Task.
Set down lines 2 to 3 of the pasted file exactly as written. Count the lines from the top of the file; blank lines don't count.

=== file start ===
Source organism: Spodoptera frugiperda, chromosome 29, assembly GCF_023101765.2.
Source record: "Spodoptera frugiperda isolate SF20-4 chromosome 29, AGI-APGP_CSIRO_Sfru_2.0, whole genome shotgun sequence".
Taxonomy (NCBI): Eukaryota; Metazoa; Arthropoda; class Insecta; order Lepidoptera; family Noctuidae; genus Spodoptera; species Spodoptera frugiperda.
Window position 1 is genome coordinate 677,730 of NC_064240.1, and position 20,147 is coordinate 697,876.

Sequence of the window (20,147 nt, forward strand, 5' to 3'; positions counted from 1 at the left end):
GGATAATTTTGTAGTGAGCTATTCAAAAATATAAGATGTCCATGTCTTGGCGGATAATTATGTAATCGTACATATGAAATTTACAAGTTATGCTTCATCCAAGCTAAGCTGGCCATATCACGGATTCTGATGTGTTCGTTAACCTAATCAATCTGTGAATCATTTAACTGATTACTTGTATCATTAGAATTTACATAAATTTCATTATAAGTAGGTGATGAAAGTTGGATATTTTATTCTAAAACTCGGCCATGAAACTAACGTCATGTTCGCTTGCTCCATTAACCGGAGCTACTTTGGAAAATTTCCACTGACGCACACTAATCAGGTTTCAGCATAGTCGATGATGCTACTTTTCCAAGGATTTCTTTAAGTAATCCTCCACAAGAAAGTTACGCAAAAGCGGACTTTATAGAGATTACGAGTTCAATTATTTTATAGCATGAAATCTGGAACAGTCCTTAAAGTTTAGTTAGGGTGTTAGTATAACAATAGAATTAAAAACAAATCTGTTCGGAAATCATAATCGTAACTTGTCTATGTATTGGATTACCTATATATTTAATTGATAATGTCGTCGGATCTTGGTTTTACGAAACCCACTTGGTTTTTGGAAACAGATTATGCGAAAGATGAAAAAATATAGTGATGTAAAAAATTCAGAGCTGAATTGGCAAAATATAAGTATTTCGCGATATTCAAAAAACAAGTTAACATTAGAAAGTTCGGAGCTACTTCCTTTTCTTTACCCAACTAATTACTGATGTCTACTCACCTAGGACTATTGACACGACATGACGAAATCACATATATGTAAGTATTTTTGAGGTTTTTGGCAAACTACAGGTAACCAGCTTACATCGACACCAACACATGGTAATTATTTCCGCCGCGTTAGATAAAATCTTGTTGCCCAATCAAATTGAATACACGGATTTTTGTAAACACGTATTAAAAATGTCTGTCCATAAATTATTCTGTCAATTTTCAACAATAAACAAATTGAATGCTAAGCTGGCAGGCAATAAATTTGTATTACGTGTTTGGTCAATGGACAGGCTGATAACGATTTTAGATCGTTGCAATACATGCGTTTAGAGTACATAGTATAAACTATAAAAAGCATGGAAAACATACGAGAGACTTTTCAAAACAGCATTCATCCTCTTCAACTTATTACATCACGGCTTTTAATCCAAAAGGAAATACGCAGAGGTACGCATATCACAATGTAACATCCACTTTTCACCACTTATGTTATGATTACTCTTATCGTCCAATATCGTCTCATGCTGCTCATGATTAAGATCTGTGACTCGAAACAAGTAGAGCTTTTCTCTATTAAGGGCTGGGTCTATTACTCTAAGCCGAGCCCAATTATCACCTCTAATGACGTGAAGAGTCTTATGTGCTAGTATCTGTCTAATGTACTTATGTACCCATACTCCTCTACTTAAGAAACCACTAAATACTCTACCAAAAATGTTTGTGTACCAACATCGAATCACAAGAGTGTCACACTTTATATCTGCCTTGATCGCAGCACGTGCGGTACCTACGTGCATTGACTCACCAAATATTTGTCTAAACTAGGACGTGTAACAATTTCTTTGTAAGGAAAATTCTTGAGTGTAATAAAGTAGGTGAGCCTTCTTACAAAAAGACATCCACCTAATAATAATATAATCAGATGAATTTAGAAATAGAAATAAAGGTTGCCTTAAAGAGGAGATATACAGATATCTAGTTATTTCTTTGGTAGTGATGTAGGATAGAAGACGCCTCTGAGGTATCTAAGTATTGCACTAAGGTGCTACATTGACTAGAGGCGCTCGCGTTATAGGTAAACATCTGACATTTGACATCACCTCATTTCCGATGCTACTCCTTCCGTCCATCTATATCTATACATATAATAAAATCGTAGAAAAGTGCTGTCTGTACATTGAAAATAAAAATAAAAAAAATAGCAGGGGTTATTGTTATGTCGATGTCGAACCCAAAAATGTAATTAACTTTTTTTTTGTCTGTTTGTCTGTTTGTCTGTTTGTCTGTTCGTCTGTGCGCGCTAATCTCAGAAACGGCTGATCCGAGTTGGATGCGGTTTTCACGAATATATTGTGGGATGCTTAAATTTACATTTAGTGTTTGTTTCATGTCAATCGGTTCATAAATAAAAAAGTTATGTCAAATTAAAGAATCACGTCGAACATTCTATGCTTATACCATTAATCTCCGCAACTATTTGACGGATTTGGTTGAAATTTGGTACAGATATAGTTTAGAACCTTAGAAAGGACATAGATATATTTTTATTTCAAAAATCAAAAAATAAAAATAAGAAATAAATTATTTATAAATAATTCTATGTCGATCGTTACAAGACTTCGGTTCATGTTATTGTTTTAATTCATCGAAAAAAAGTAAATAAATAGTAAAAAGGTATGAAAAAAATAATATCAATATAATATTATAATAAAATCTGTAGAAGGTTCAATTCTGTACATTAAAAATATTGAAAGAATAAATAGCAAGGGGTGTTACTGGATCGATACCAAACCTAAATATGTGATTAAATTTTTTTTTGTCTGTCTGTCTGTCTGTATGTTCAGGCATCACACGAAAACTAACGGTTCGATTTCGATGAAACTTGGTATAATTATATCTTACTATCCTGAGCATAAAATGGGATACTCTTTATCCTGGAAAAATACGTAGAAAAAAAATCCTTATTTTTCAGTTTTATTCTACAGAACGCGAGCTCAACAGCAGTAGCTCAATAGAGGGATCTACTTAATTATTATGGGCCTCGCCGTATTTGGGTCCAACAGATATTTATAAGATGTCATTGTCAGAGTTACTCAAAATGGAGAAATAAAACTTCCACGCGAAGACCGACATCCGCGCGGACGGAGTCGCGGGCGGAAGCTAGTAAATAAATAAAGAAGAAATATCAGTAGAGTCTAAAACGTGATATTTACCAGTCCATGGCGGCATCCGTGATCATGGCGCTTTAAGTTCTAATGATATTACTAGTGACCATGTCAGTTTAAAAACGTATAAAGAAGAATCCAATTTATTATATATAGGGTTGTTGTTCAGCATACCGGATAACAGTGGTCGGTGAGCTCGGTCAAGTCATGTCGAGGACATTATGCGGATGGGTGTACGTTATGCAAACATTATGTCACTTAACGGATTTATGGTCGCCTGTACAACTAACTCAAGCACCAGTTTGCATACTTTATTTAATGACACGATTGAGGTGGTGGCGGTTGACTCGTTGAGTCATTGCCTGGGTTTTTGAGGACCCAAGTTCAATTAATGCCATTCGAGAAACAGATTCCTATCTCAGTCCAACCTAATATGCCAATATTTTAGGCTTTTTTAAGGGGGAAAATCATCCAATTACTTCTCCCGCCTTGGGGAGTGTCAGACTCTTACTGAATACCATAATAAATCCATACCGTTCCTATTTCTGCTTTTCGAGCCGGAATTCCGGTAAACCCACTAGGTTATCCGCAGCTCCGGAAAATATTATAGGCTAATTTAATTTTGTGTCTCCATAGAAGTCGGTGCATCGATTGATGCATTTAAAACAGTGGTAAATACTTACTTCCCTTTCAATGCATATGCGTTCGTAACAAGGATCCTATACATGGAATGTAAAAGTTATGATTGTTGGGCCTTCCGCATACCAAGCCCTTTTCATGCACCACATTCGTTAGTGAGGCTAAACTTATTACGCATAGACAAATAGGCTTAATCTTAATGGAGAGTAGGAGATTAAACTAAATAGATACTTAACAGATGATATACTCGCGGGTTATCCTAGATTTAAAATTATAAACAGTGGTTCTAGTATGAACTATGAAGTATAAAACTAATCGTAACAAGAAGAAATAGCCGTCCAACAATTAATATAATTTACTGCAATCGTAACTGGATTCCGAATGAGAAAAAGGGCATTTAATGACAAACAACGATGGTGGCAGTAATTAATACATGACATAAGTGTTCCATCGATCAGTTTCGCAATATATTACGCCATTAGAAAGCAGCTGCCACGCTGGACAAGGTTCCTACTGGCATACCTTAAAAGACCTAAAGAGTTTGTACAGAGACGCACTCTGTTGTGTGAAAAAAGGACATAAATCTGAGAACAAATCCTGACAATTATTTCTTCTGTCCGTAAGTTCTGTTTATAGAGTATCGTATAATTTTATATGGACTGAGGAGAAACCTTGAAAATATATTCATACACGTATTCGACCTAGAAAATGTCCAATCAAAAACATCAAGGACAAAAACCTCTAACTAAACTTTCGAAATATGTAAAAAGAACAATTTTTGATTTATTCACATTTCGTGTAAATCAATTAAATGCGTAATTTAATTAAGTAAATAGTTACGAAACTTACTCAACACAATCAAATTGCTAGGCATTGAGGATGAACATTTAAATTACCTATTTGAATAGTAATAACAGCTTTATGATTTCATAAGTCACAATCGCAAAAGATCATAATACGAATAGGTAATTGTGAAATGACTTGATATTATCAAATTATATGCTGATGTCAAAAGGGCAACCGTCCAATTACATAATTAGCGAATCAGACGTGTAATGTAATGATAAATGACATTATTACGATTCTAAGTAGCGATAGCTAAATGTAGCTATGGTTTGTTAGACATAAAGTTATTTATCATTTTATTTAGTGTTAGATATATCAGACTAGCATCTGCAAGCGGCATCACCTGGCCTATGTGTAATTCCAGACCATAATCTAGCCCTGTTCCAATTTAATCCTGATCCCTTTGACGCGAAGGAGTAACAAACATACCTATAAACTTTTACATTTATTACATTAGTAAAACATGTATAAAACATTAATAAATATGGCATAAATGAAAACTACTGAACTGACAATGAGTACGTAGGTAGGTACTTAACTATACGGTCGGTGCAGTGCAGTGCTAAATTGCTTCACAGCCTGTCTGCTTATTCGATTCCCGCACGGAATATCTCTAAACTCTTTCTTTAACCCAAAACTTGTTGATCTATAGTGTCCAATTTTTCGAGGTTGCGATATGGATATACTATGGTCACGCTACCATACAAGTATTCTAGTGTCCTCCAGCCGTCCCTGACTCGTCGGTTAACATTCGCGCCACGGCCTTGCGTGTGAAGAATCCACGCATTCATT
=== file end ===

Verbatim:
Source record: "Spodoptera frugiperda isolate SF20-4 chromosome 29, AGI-APGP_CSIRO_Sfru_2.0, whole genome shotgun sequence".
Taxonomy (NCBI): Eukaryota; Metazoa; Arthropoda; class Insecta; order Lepidoptera; family Noctuidae; genus Spodoptera; species Spodoptera frugiperda.